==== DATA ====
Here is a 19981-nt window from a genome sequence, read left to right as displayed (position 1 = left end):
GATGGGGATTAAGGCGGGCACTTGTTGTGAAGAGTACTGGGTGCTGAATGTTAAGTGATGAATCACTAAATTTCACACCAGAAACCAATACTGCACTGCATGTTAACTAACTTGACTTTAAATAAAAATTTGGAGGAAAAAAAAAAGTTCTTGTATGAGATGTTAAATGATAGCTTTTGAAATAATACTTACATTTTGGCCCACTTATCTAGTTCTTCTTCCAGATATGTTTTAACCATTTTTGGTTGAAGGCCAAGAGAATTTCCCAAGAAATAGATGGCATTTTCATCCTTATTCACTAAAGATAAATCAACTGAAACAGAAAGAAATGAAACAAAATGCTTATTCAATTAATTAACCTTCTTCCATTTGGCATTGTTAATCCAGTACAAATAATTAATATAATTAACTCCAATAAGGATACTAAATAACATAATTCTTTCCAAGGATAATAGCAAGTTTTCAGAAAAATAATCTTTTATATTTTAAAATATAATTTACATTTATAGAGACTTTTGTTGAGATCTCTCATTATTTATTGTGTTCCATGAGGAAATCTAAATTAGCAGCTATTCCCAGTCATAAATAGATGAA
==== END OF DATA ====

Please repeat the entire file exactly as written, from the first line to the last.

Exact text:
Here is a 19981-nt window from a genome sequence, read left to right as displayed (position 1 = left end):
GATGGGGATTAAGGCGGGCACTTGTTGTGAAGAGTACTGGGTGCTGAATGTTAAGTGATGAATCACTAAATTTCACACCAGAAACCAATACTGCACTGCATGTTAACTAACTTGACTTTAAATAAAAATTTGGAGGAAAAAAAAAAGTTCTTGTATGAGATGTTAAATGATAGCTTTTGAAATAATACTTACATTTTGGCCCACTTATCTAGTTCTTCTTCCAGATATGTTTTAACCATTTTTGGTTGAAGGCCAAGAGAATTTCCCAAGAAATAGATGGCATTTTCATCCTTATTCACTAAAGATAAATCAACTGAAACAGAAAGAAATGAAACAAAATGCTTATTCAATTAATTAACCTTCTTCCATTTGGCATTGTTAATCCAGTACAAATAATTAATATAATTAACTCCAATAAGGATACTAAATAACATAATTCTTTCCAAGGATAATAGCAAGTTTTCAGAAAAATAATCTTTTATATTTTAAAATATAATTTACATTTATAGAGACTTTTGTTGAGATCTCTCATTATTTATTGTGTTCCATGAGGAAATCTAAATTAGCAGCTATTCCCAGTCATAAATAGATGAA